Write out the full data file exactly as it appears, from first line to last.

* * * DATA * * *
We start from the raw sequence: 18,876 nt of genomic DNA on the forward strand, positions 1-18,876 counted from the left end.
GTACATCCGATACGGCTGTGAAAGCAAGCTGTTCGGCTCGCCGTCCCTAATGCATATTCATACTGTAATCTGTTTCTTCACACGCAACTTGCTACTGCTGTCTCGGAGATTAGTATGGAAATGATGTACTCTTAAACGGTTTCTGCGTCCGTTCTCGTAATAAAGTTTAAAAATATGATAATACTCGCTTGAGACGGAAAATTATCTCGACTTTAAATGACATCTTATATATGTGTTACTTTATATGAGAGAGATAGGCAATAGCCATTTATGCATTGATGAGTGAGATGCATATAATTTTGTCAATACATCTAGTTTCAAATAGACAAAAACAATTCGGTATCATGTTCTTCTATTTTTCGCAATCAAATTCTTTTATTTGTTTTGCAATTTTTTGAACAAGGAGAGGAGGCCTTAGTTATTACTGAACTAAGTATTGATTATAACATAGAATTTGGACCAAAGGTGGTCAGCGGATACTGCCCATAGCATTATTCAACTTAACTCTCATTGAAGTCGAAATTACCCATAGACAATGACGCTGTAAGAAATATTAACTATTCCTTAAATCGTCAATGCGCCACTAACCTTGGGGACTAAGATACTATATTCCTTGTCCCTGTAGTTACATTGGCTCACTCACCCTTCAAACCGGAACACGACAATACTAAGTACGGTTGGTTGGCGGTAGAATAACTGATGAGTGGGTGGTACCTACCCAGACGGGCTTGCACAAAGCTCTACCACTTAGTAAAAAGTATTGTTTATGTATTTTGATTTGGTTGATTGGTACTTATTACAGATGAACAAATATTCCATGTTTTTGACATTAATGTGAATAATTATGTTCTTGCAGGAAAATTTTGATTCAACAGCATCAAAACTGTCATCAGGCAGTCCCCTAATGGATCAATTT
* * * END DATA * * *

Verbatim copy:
We start from the raw sequence: 18,876 nt of genomic DNA on the forward strand, positions 1-18,876 counted from the left end.
GTACATCCGATACGGCTGTGAAAGCAAGCTGTTCGGCTCGCCGTCCCTAATGCATATTCATACTGTAATCTGTTTCTTCACACGCAACTTGCTACTGCTGTCTCGGAGATTAGTATGGAAATGATGTACTCTTAAACGGTTTCTGCGTCCGTTCTCGTAATAAAGTTTAAAAATATGATAATACTCGCTTGAGACGGAAAATTATCTCGACTTTAAATGACATCTTATATATGTGTTACTTTATATGAGAGAGATAGGCAATAGCCATTTATGCATTGATGAGTGAGATGCATATAATTTTGTCAATACATCTAGTTTCAAATAGACAAAAACAATTCGGTATCATGTTCTTCTATTTTTCGCAATCAAATTCTTTTATTTGTTTTGCAATTTTTTGAACAAGGAGAGGAGGCCTTAGTTATTACTGAACTAAGTATTGATTATAACATAGAATTTGGACCAAAGGTGGTCAGCGGATACTGCCCATAGCATTATTCAACTTAACTCTCATTGAAGTCGAAATTACCCATAGACAATGACGCTGTAAGAAATATTAACTATTCCTTAAATCGTCAATGCGCCACTAACCTTGGGGACTAAGATACTATATTCCTTGTCCCTGTAGTTACATTGGCTCACTCACCCTTCAAACCGGAACACGACAATACTAAGTACGGTTGGTTGGCGGTAGAATAACTGATGAGTGGGTGGTACCTACCCAGACGGGCTTGCACAAAGCTCTACCACTTAGTAAAAAGTATTGTTTATGTATTTTGATTTGGTTGATTGGTACTTATTACAGATGAACAAATATTCCATGTTTTTGACATTAATGTGAATAATTATGTTCTTGCAGGAAAATTTTGATTCAACAGCATCAAAACTGTCATCAGGCAGTCCCCTAATGGATCAATTT